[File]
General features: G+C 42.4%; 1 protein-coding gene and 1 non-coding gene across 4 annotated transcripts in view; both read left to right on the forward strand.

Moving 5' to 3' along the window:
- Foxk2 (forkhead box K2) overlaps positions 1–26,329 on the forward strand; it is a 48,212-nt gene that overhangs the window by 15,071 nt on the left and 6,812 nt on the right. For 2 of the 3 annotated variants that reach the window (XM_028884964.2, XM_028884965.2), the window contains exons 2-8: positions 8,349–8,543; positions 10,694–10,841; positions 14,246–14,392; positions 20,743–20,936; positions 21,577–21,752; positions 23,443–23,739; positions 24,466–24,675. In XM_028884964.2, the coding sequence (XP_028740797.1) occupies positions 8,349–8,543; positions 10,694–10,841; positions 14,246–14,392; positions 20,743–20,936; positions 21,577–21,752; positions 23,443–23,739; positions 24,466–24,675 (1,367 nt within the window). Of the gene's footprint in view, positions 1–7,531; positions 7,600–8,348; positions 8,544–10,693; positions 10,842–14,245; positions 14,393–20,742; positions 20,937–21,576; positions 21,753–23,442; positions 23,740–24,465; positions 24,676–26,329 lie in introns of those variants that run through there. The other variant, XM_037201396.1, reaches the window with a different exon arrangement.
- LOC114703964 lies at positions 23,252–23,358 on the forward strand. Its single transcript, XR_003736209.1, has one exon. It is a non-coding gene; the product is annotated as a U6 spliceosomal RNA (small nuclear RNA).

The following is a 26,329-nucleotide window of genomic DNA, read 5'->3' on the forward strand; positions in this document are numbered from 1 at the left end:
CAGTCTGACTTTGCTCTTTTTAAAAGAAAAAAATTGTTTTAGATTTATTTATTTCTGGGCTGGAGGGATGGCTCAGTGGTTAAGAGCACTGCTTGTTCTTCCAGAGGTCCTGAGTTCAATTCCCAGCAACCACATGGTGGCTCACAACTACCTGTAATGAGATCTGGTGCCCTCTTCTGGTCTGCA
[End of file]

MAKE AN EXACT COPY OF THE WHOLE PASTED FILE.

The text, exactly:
General features: G+C 42.4%; 1 protein-coding gene and 1 non-coding gene across 4 annotated transcripts in view; both read left to right on the forward strand.

Moving 5' to 3' along the window:
- Foxk2 (forkhead box K2) overlaps positions 1–26,329 on the forward strand; it is a 48,212-nt gene that overhangs the window by 15,071 nt on the left and 6,812 nt on the right. For 2 of the 3 annotated variants that reach the window (XM_028884964.2, XM_028884965.2), the window contains exons 2-8: positions 8,349–8,543; positions 10,694–10,841; positions 14,246–14,392; positions 20,743–20,936; positions 21,577–21,752; positions 23,443–23,739; positions 24,466–24,675. In XM_028884964.2, the coding sequence (XP_028740797.1) occupies positions 8,349–8,543; positions 10,694–10,841; positions 14,246–14,392; positions 20,743–20,936; positions 21,577–21,752; positions 23,443–23,739; positions 24,466–24,675 (1,367 nt within the window). Of the gene's footprint in view, positions 1–7,531; positions 7,600–8,348; positions 8,544–10,693; positions 10,842–14,245; positions 14,393–20,742; positions 20,937–21,576; positions 21,753–23,442; positions 23,740–24,465; positions 24,676–26,329 lie in introns of those variants that run through there. The other variant, XM_037201396.1, reaches the window with a different exon arrangement.
- LOC114703964 lies at positions 23,252–23,358 on the forward strand. Its single transcript, XR_003736209.1, has one exon. It is a non-coding gene; the product is annotated as a U6 spliceosomal RNA (small nuclear RNA).

The following is a 26,329-nucleotide window of genomic DNA, read 5'->3' on the forward strand; positions in this document are numbered from 1 at the left end:
CAGTCTGACTTTGCTCTTTTTAAAAGAAAAAAATTGTTTTAGATTTATTTATTTCTGGGCTGGAGGGATGGCTCAGTGGTTAAGAGCACTGCTTGTTCTTCCAGAGGTCCTGAGTTCAATTCCCAGCAACCACATGGTGGCTCACAACTACCTGTAATGAGATCTGGTGCCCTCTTCTGGTCTGCA